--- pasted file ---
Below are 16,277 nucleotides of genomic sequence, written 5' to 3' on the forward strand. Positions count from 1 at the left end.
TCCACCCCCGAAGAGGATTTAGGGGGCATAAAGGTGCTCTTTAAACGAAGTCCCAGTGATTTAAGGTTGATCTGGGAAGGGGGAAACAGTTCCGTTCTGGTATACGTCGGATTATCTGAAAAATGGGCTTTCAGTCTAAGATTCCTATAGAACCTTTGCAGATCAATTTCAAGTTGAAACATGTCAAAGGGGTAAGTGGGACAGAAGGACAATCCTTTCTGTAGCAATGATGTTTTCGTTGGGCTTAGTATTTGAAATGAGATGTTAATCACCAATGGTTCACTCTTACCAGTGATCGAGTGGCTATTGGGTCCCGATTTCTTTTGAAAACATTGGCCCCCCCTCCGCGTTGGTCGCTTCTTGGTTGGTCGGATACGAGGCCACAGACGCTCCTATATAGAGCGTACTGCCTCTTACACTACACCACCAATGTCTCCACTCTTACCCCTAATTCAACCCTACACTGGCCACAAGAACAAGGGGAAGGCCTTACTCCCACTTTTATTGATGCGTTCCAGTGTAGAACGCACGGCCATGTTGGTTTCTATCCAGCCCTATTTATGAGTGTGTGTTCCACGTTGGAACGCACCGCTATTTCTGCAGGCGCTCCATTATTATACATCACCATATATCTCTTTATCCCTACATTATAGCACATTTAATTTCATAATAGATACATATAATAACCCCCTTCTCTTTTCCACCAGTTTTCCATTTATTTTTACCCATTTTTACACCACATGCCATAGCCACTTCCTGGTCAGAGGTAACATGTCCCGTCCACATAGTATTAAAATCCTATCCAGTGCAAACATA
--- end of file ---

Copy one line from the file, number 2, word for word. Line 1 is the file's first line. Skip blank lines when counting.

TCCACCCCCGAAGAGGATTTAGGGGGCATAAAGGTGCTCTTTAAACGAAGTCCCAGTGATTTAAGGTTGATCTGGGAAGGGGGAAACAGTTCCGTTCTGGTATACGTCGGATTATCTGAAAAATGGGCTTTCAGTCTAAGATTCCTATAGAACCTTTGCAGATCAATTTCAAGTTGAAACATGTCAAAGGGGTAAGTGGGACAGAAGGACAATCCTTTCTGTAGCAATGATGTTTTCGTTGGGCTTAGTATTTGAAATGAGATGTTAATCACCAATGGTTCACTCTTACCAGTGATCGAGTGGCTATTGGGTCCCGATTTCTTTTGAAAACATTGGCCCCCCCTCCGCGTTGGTCGCTTCTTGGTTGGTCGGATACGAGGCCACAGACGCTCCTATATAGAGCGTACTGCCTCTTACACTACACCACCAATGTCTCCACTCTTACCCCTAATTCAACCCTACACTGGCCACAAGAACAAGGGGAAGGCCTTACTCCCACTTTTATTGATGCGTTCCAGTGTAGAACGCACGGCCATGTTGGTTTCTATCCAGCCCTATTTATGAGTGTGTGTTCCACGTTGGAACGCACCGCTATTTCTGCAGGCGCTCCATTATTATACATCACCATATATCTCTTTATCCCTACATTATAGCACATTTAATTTCATAATAGATACATATAATAACCCCCTTCTCTTTTCCACCAGTTTTCCATTTATTTTTACCCATTTTTACACCACATGCCATAGCCACTTCCTGGTCAGAGGTAACATGTCCCGTCCACATAGTATTAAAATCCTATCCAGTGCAAACATA